Image from page 90 of “Bell telephone magazine” (1922)

Image from page 90 of “Bell telephone magazine” (1922)
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Identifier: belltelephonemag00vol2930amerrich
Title: Bell telephone magazine
Year: 1922 (1920s)
Authors: American Telephone and Telegraph Company American Telephone and Telegraph Company. Information Dept
Subjects: Telephone
Publisher: [New York, American Telephone and Telegraph Co., etc.]
Contributing Library: Prelinger Library
Digitizing Sponsor: Internet Archive

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Text Appearing Before Image:
citizen, Billy Brady he put all he could into war bonds during World War II. to finger a model airplane on hisThese will begin to mature in 1952, dresser, then races down the stairsat the time he expects to retire, and to breakfast. this income too will supplement a The roomy Brady house on Kearny pension based on nearly 40 years Avenue is slightly dangerous fortelephone service. people unused to walking on ag- gies, but Billys mother and hisSOUTH another hundred miles, where father, a salesman in Philadelphia,Cape May, N. J., probes like a ten- arc alert for such hazards. Andtative toe into the water between recently Billys attention has turnedDelaware Bay and the broad Atlan- more to model plane building. Hetic, morning finds an 11-year-old boy proudly points out that hes alreadygetting ready for school. Blue-eyed built a P-80—a jet fighter, heand blond, Billy Brady jams some helpfully explains to adults—and hesmarbles into his pocket, pauses briefly working on a DC-6 right now.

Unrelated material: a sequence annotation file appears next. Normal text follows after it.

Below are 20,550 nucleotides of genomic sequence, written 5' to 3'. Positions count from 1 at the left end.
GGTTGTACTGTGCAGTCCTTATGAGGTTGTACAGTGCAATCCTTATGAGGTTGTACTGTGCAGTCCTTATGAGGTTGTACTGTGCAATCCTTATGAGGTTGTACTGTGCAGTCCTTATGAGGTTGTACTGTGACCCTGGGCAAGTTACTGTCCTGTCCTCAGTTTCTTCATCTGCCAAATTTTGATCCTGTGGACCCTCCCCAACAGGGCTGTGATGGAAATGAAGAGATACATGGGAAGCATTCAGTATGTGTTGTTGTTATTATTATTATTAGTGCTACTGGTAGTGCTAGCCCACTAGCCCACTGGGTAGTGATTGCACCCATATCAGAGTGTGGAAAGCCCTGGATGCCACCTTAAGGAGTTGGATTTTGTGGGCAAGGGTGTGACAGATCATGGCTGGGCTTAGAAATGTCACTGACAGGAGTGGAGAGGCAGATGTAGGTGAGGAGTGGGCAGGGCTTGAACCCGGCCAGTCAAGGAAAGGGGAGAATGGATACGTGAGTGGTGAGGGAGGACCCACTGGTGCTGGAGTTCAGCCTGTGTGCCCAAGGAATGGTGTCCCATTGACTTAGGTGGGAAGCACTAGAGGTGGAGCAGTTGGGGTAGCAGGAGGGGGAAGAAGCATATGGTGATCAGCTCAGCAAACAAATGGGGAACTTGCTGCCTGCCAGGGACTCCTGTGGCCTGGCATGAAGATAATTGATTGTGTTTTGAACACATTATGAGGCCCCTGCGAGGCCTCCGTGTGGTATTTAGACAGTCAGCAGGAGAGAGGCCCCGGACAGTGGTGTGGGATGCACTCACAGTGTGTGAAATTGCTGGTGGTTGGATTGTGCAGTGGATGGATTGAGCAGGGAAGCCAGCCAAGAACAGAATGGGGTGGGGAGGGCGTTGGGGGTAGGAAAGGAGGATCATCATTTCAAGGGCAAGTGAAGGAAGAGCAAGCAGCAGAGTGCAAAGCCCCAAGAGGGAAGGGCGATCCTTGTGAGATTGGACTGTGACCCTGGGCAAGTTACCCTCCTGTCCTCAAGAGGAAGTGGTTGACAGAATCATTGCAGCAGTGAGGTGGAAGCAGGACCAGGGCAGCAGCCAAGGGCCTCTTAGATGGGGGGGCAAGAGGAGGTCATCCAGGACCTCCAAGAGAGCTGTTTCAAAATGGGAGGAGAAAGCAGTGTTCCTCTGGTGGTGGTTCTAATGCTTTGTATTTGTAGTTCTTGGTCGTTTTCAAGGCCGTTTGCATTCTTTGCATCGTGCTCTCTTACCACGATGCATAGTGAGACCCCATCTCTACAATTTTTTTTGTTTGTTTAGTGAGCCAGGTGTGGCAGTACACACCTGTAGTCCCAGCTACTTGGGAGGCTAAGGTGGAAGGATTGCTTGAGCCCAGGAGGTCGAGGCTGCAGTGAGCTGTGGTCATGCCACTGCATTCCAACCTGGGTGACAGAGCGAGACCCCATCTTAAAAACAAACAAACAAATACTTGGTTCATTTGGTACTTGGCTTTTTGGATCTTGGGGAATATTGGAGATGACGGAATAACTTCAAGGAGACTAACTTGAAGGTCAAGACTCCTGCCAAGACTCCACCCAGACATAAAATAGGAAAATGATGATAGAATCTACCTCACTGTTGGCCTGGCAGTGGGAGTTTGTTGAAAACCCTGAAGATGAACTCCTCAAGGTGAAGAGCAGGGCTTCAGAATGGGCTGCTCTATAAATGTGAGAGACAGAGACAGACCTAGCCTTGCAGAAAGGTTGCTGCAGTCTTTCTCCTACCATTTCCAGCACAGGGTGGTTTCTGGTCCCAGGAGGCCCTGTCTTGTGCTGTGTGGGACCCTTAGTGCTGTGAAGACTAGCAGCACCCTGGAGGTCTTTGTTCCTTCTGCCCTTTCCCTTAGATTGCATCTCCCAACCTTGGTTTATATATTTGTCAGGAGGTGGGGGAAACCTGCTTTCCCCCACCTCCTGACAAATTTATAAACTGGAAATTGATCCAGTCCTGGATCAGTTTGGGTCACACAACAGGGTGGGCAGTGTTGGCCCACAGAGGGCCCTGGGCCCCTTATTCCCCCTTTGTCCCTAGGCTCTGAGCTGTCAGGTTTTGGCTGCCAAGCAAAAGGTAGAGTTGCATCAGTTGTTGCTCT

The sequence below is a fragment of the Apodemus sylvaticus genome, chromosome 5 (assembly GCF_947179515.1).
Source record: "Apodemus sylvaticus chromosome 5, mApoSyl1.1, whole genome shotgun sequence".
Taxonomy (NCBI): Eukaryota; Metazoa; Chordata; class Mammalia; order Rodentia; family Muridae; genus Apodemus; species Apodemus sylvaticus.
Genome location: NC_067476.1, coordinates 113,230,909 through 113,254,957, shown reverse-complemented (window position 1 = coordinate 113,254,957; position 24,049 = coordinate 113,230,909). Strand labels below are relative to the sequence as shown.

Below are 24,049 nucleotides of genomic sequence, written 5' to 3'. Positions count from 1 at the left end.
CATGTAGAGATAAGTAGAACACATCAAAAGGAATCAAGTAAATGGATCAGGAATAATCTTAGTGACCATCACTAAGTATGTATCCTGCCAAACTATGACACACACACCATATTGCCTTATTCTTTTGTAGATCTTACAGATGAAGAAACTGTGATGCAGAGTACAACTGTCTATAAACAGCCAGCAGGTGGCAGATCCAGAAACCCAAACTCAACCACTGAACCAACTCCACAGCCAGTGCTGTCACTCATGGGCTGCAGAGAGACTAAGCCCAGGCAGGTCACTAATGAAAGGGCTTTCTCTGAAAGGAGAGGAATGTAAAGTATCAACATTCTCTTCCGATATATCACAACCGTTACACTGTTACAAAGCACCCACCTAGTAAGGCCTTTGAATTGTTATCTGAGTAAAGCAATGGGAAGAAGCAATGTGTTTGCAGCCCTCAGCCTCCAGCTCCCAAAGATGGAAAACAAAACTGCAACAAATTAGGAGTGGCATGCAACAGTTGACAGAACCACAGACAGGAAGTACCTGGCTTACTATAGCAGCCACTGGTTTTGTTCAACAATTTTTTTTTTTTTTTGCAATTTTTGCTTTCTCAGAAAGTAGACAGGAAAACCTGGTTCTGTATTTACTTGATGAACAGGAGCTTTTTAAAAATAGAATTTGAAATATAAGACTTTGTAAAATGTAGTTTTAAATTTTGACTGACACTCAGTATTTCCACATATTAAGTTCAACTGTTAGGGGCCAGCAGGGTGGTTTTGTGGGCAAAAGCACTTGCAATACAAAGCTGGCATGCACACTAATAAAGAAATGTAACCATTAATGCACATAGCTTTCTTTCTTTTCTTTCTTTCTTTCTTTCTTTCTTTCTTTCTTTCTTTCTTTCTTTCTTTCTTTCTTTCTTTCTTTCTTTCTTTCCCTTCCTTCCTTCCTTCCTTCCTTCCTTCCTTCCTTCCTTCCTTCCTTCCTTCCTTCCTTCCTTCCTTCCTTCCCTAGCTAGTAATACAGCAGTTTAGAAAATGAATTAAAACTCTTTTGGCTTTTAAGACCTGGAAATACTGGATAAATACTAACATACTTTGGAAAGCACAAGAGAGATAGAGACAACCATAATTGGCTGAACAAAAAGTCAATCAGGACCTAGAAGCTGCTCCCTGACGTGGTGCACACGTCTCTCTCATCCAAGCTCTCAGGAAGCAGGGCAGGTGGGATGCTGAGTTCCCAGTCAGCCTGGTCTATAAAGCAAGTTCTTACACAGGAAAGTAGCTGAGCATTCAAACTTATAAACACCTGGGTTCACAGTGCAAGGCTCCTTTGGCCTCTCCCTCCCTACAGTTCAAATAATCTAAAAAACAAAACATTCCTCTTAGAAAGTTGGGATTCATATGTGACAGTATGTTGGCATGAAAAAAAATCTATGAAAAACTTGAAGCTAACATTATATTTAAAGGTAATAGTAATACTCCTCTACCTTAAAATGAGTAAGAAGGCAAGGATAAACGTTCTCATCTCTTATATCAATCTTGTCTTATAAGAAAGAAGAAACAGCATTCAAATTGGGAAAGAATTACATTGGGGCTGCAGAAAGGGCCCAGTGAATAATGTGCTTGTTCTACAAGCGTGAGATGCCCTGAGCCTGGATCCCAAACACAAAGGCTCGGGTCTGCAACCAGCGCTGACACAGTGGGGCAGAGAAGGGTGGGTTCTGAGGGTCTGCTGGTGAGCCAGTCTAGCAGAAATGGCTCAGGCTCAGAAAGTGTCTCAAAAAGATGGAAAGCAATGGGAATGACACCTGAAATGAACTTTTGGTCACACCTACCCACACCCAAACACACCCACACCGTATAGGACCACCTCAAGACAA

Text Appearing After Image:
82 Bell Telephone Magazine SUMMER As you might expect of a CapeMay youngster, Billy is perfectly athome in the water—a water rat,his mother says—and hes an activemember of Boy Scout Troop 193.But when school is out for the day hebecomes a business man. For itsthen that he pedals his bike aroundthe nose of the Jersey peninsula de-livering the evening papers, an oc-cupation out of which he has savedenough money to buy his two sharesof telephone stock. It was Billys grandmother,Nona he calls her, who first in-terested him in buying the stock.She has 85 shares of telephone stock,part of which her husband, who diedduring the war, left to her, and partof which she has bought since. Lastsummer she explained to the youngbusinessman how he might use hissavings—accumulated by throwingthousands of Philadelphia Bulletins

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